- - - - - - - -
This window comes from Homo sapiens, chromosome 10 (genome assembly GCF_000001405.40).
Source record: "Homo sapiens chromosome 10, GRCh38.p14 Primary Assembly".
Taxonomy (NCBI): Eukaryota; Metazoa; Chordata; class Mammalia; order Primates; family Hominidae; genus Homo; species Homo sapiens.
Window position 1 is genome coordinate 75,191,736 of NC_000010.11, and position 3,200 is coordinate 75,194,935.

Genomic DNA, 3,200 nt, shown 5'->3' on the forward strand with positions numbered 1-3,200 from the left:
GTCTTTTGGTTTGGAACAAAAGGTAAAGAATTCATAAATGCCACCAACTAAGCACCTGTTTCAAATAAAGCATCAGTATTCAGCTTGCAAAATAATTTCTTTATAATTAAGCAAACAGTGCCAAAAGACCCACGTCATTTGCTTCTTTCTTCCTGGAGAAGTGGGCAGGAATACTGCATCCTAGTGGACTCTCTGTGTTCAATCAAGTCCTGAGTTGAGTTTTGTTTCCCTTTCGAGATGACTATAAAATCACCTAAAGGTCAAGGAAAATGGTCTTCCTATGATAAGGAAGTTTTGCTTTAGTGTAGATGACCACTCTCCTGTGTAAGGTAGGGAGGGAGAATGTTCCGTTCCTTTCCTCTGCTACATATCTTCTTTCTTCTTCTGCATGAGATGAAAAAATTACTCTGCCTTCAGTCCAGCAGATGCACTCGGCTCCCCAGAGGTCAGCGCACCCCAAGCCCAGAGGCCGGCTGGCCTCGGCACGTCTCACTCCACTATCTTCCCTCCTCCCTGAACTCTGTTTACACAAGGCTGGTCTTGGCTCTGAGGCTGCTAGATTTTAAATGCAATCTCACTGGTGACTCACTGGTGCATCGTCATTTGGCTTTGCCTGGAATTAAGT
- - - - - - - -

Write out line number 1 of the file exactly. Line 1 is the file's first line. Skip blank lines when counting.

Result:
This window comes from Homo sapiens, chromosome 10 (genome assembly GCF_000001405.40).